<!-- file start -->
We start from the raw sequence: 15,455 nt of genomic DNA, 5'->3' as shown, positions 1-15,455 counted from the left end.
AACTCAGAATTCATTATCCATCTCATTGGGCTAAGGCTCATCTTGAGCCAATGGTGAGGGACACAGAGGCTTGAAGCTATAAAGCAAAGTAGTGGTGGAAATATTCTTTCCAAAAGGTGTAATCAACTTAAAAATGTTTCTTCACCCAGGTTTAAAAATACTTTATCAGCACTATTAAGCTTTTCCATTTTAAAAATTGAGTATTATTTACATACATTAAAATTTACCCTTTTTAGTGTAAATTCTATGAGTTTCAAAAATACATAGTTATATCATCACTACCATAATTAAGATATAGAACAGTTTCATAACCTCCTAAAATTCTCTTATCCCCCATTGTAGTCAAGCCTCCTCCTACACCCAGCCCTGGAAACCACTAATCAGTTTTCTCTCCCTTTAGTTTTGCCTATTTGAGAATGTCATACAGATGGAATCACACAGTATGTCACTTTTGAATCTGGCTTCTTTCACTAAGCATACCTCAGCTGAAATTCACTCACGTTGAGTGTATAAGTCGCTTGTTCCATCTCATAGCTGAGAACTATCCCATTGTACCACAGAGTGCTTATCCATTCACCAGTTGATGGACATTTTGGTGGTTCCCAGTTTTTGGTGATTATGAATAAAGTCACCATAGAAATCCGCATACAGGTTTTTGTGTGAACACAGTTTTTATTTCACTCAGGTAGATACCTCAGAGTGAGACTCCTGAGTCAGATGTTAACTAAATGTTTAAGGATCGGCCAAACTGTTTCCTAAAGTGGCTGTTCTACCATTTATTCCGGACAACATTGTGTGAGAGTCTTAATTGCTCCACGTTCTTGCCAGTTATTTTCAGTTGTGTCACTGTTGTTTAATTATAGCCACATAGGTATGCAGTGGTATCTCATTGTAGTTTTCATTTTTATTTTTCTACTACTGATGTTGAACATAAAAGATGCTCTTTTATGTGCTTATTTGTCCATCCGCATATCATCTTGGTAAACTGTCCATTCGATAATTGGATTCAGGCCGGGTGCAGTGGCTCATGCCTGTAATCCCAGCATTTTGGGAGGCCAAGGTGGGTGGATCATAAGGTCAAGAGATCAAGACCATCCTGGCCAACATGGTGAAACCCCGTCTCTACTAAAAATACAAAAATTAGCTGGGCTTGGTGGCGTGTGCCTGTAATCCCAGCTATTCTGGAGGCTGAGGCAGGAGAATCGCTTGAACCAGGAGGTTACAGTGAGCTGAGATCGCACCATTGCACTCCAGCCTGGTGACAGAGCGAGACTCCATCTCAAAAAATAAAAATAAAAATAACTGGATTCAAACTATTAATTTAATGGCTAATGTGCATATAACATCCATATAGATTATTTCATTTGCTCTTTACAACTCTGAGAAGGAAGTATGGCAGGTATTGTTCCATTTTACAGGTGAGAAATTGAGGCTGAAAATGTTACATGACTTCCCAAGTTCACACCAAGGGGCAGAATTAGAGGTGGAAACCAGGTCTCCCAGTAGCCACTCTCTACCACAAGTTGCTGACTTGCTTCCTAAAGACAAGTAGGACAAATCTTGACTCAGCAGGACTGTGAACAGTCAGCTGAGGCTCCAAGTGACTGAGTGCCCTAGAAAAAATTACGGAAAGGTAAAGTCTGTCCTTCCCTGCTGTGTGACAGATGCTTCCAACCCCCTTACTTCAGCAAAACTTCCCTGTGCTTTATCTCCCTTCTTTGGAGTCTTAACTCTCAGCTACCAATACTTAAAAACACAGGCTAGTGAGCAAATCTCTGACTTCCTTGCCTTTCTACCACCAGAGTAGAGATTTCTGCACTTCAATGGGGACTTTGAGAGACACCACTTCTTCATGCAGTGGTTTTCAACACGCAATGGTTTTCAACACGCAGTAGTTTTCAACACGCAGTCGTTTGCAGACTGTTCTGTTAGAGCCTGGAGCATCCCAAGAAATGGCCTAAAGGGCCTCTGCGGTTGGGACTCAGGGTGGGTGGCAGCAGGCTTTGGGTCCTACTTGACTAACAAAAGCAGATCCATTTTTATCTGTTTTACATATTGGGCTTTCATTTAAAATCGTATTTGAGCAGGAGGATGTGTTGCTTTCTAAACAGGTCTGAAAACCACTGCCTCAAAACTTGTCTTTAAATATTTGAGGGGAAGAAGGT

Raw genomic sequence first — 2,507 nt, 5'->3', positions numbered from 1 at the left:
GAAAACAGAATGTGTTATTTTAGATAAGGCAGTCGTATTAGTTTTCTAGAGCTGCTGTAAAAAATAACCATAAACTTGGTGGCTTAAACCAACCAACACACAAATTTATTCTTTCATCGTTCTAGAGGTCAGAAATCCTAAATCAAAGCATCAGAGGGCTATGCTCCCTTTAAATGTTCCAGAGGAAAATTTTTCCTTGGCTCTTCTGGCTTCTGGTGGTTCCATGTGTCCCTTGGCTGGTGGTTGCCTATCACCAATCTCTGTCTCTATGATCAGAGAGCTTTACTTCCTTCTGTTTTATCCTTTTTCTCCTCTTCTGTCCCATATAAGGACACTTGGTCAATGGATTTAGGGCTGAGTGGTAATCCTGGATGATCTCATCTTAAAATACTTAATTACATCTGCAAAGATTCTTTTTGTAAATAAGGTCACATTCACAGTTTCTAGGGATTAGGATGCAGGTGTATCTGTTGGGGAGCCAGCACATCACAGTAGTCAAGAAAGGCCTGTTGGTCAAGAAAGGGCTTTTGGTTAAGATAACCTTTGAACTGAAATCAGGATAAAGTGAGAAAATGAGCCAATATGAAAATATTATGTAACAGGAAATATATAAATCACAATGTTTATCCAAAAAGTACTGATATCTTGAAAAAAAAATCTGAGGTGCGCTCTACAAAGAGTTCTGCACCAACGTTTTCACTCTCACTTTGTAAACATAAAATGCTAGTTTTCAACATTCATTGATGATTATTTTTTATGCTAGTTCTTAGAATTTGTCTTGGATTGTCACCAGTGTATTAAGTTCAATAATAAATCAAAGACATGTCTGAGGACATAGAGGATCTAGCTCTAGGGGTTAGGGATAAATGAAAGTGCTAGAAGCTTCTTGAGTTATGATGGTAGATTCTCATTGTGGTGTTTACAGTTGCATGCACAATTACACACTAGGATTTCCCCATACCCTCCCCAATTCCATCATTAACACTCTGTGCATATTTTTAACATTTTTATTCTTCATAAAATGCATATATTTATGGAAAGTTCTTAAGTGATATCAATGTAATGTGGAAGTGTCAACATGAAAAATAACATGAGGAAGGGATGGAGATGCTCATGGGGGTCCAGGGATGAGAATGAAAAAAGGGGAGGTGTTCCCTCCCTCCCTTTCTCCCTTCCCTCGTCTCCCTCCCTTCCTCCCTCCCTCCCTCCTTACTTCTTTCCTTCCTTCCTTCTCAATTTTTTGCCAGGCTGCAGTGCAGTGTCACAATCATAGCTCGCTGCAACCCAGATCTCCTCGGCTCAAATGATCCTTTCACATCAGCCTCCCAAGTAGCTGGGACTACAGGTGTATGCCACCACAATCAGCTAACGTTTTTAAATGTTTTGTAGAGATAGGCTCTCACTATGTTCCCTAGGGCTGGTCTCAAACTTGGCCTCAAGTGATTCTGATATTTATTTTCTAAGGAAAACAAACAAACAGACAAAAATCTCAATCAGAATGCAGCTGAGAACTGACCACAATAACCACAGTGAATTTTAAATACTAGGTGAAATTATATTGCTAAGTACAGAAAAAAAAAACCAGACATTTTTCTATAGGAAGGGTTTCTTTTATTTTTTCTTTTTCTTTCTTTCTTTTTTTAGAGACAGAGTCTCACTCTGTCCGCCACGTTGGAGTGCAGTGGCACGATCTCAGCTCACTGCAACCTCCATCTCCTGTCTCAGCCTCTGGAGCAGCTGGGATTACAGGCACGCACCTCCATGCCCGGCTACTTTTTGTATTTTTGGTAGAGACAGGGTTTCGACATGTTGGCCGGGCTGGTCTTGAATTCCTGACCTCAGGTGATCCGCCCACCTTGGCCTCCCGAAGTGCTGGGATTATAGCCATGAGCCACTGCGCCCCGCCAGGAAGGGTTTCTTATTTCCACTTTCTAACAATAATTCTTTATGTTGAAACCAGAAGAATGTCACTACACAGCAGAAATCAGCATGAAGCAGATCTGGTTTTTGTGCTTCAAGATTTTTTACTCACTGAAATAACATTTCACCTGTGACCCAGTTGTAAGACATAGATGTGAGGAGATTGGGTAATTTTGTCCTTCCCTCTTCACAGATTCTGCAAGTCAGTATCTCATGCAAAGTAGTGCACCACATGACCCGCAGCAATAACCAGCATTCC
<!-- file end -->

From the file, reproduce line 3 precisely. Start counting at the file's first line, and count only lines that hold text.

Raw genomic sequence first — 2,507 nt, 5'->3', positions numbered from 1 at the left: